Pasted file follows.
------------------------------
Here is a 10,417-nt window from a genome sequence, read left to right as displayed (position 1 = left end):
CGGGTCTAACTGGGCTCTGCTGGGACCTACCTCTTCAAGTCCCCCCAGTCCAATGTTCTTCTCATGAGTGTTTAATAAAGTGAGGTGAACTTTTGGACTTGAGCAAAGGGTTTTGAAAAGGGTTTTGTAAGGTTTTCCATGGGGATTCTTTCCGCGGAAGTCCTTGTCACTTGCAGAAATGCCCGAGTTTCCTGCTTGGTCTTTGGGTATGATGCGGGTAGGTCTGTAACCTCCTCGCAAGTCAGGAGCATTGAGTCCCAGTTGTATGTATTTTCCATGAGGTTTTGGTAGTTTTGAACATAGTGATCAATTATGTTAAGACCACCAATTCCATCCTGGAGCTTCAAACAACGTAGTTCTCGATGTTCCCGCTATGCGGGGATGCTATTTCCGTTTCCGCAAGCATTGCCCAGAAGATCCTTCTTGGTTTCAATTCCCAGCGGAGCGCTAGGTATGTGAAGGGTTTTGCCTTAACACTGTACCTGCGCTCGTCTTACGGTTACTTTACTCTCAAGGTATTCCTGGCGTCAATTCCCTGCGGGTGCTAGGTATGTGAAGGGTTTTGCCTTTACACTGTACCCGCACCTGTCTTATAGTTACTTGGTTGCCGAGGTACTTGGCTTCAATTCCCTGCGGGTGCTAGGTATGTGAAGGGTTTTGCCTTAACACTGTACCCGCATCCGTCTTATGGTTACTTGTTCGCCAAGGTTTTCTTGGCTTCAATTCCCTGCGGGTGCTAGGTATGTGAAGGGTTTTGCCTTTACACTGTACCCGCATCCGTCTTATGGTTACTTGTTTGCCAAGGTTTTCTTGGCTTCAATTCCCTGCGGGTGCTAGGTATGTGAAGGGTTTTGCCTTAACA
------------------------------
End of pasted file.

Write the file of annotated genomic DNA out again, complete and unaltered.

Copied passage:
Here is a 10,417-nt window from a genome sequence, read left to right as displayed (position 1 = left end):
CGGGTCTAACTGGGCTCTGCTGGGACCTACCTCTTCAAGTCCCCCCAGTCCAATGTTCTTCTCATGAGTGTTTAATAAAGTGAGGTGAACTTTTGGACTTGAGCAAAGGGTTTTGAAAAGGGTTTTGTAAGGTTTTCCATGGGGATTCTTTCCGCGGAAGTCCTTGTCACTTGCAGAAATGCCCGAGTTTCCTGCTTGGTCTTTGGGTATGATGCGGGTAGGTCTGTAACCTCCTCGCAAGTCAGGAGCATTGAGTCCCAGTTGTATGTATTTTCCATGAGGTTTTGGTAGTTTTGAACATAGTGATCAATTATGTTAAGACCACCAATTCCATCCTGGAGCTTCAAACAACGTAGTTCTCGATGTTCCCGCTATGCGGGGATGCTATTTCCGTTTCCGCAAGCATTGCCCAGAAGATCCTTCTTGGTTTCAATTCCCAGCGGAGCGCTAGGTATGTGAAGGGTTTTGCCTTAACACTGTACCTGCGCTCGTCTTACGGTTACTTTACTCTCAAGGTATTCCTGGCGTCAATTCCCTGCGGGTGCTAGGTATGTGAAGGGTTTTGCCTTTACACTGTACCCGCACCTGTCTTATAGTTACTTGGTTGCCGAGGTACTTGGCTTCAATTCCCTGCGGGTGCTAGGTATGTGAAGGGTTTTGCCTTAACACTGTACCCGCATCCGTCTTATGGTTACTTGTTCGCCAAGGTTTTCTTGGCTTCAATTCCCTGCGGGTGCTAGGTATGTGAAGGGTTTTGCCTTTACACTGTACCCGCATCCGTCTTATGGTTACTTGTTTGCCAAGGTTTTCTTGGCTTCAATTCCCTGCGGGTGCTAGGTATGTGAAGGGTTTTGCCTTAACA